Adolph Menzel Biography | Oil Paintings
12-8-1815 Breslau, GER – 2-9-1905 Berlin, GERBack to Artist IndexView Artists Paintings
The leading exponent of German Realism, Adolph Menzel, was born in Wroclaw in 1815 and died at the age of ninety in Berlin. He was an active protagonist on the European cultural scene in the second half of the century when his personal and artistic life mirrored the evolution of the Realist movement.
In this work The French Window, from the relatively late beginning of his career as a painter, Adolph von Menzel is apparently intolerant of the Nazarene's' glorification of the past. Here, the artist depicts a Biedermeier style bedroom (partly reflected in the large mirror on the right) rendered with warmth and simplicity, and great sensitivity of light on the scene.
Menzel and German Realism, make Germany Great Again.
Around 1840 the ardors of Romanticism were cooling in Germany and throughout Europe. The ideals of the Nazarenes were beginning to seem completely irrelevant and the public no longer identified with Friederich's anxiety. While the Biedermeier style was a tasteful response to the demands of a growing bourgeoisie, the upper class ( particularly the Junkers of the Prussian aristocracy) sought a concrete, realistic style that conveyed the image of a strong German society.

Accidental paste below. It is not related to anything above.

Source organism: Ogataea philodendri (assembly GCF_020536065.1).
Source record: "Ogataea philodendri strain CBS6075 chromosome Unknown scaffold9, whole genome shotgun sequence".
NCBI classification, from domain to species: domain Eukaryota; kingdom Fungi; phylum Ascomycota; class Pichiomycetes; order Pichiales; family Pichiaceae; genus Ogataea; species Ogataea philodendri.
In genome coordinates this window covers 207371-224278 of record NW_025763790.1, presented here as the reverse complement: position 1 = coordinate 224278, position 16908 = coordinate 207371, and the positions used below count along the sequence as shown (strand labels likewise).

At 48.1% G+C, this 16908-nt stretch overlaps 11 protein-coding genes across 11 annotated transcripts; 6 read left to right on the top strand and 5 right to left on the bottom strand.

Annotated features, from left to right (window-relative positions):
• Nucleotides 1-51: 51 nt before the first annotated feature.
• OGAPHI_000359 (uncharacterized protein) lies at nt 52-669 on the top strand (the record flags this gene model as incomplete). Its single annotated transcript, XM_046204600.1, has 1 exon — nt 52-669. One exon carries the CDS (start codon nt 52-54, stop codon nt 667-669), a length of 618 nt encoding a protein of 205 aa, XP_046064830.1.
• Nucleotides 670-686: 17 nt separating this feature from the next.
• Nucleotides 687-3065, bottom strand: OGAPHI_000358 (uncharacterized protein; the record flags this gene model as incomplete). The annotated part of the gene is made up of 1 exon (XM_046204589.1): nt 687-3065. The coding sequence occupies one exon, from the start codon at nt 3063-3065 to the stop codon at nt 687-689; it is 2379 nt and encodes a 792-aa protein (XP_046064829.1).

The Flute Concert Of Frederick The Great At Sanssouci. The political, military, and economic growth of Berlin and Prussia was also spurred by the return of Frederick the Great, considered the “father of the fatherland” and a model of virtue, both on a personal level and in his rule over the country.
The artists of German Realism substantially identified both culturally and on a socioeconomic level, with the public, unlike in France where artists like Courbet, Daumier, and the Impressionists represented a provocation to their viewers. Attracted by modern subjects, Menzel confers an epic tone on the work depicted in The Foundry. The furnace resembles the Cyclopes at Vulcan's forge. Menzel declares” the heat, effort, noise, and agitation literally burst out of the painting onto the viewer.”
From a humble background, he began his career as an illustrator, went to study in Italy, supported the revolutionary movements of 1848, taught at the Berlin Academy, and was in contact with the Parisian Impressionists. He also admired technological progress and participated, by producing highly successful celebratory paintings, in the consolidation of power under Bismark.
Art Movement History: Realism
He Traveled To France, England, Italy
Painters Adolph Menzel Influenced: Edgar Degas
Artist Biography compiled by Albert L. Mansour at The World's Artist.